Lawyers for a group of northern Baltimore County residents are appealing a state decision that allows ExxonMobil to stop monitoring some residential wells contaminated after thousands of gallons of gasoline seeped into the groundwater in 2006.
In January, the oil giant sought the Maryland Department of the Environment's approval to discontinue testing of water samples from some of the 248 private wells being monitored in and around Jacksonville, and to allow it to cease its deliveries of free bottled water to 126 households that are among hundreds affected by the gasoline leak.In a Feb. 1 letter to ExxonMobil, the MDE said the oil company was doing an effective job of cleaning up the area and agreed to its requests to stop the sampling of 130 of the homeowners' wells and to stop the bottled water deliveries.
"It's just unconscionable," said Steve Tizard, who has lived on Robcaste Road, just behind the gas station, for a decade with his wife and two children. After four years of deliveries from ExxonMobil every two weeks, their last batch of bottled water came Friday.
Tizard's was one of 88 families awarded $150 million in damages by a Baltimore County jury after a five-month trial against ExxonMobil that ended a year ago. They have yet to collect because the company has appealed.
In addition to his own potable well - which will continue to be monitored for the time being - Tizard's property now has seven of ExxonMobil's monitoring wells, and three more in the street out in front. The most recent test of Tizard's well showed a count of 0.2 parts per billion of the fuel additive MTBE, which has been shown to cause cancer in rats. That's far below the state threshold of 20 parts per billion but still a cause for concern, he said.
"There's no science out there that tells you that even low levels of MTBE are safe to drink," said Tizard, who owns a pair of 7-Eleven stores, in Hunt Valley and Hampstead. "And if they did tell you that, would you drink it? Are we going to be guinea pigs for the scientific community? I don't think so."
Tizard said he and his neighbors were looking into buying bottled water at the most economical rates, and acknowledged that it was an expense for ExxonMobil to have provided water for the community since 2006. "But in the scheme of things, this is nickels and dimes to the largest corporation in the world," he said.
ExxonMobil continues to look for groundwater contamination using monitoring wells it built after the leak in a high-pressure pipe at the Exxon station on Jarrettsville Pike in January 2006.
The rupture poured more than 26,000 gallons of regular gasoline into the ground before it was discovered five weeks later.
Ultimately, dozens of water wells were found to have been contaminated, at least in part, by MTBE, methyl tertiary butyl ether. Property values in the area plummeted.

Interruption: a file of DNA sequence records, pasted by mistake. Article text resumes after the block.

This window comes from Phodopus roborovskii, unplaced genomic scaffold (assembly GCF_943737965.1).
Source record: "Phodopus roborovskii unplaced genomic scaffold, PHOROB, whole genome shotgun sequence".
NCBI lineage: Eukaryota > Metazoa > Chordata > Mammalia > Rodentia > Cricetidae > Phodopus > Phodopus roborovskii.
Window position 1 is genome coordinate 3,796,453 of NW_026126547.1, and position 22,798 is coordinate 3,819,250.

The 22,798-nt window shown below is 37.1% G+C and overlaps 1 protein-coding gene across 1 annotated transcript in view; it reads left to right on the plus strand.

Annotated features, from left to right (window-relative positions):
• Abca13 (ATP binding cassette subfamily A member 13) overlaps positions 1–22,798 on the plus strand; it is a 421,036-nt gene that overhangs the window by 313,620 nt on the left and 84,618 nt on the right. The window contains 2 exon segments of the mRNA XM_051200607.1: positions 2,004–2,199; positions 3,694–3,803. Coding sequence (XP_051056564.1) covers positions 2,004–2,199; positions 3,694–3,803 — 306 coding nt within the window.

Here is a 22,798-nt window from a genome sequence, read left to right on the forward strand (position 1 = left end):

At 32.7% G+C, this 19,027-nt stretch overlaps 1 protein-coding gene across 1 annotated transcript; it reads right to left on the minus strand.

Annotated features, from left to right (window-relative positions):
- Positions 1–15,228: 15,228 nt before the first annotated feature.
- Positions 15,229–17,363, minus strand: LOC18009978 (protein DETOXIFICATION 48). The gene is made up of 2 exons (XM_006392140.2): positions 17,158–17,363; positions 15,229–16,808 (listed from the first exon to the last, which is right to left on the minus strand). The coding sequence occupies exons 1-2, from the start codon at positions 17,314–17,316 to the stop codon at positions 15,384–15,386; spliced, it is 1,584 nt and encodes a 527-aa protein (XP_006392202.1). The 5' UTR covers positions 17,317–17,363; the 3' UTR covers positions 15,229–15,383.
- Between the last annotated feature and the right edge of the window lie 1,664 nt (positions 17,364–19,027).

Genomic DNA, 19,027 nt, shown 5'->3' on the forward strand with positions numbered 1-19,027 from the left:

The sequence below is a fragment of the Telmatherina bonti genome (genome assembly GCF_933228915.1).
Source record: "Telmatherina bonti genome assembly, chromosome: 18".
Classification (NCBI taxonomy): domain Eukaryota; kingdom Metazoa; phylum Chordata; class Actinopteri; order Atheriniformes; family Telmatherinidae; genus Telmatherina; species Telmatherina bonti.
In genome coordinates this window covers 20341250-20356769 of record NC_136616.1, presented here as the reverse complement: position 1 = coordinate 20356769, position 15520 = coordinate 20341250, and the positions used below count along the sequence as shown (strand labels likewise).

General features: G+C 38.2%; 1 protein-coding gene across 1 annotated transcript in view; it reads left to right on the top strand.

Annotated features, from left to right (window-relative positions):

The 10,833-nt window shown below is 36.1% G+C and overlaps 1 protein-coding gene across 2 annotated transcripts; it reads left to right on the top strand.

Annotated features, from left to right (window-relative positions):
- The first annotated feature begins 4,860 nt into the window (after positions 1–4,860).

During the trial that ended last year, a lawyer for ExxonMobil, James F. Sanders, said the company regretted the damage done to the Jacksonville properties and wanted "to make it right." He said that ExxonMobil would not be able to stop its remediation efforts in and around Jacksonville until the MDE "says it is clean," which he said could take a decade or more.
Sanders, reached on Monday at his office in Nashville, referred a reporter to a Feb. 1 letter from the MDE to an ExxonMobil project manager, James F. Medlin, that says the company's remediation efforts in Jacksonville have "produced significant improvements in groundwater conditions, thus mitigating the threat to the water supply for the 130 properties."
The MDE denied the company's request that it be allowed to perform fewer water-quality inspections at other sites in the area, but said ExxonMobil could ask the agency to reassess its position in six months.
In a Feb. 12 letter to residents, a copy of which was obtained by The Baltimore Sun, Medlin said groundwater tests "have demonstrated that remediation is successfully cleaning up the contamination and has significantly improved groundwater conditions."
In general, private wells closest to the gas station are tested more frequently, as often as once a month. As sites improve, they are tested less often.
Addressing the 130 property owners whose private wells are no longer being monitored, Medlin wrote that ExxonMobil "does not believe that gasoline constituents above the MDE's state action levels will be detected in your well in the future."
In response, Theodore M. Flerlage Jr., a lawyer for an additional 171 residential and business property owners from the area whose lawsuit against ExxonMobil is set for trial this fall, wrote in a Feb. 24 letter to the MDE that the agency should reconsider the company's requests and deny them, "as they increase the immediate and long-term adverse effects to Jacksonville residents, business owners and the Jacksonville-area environment."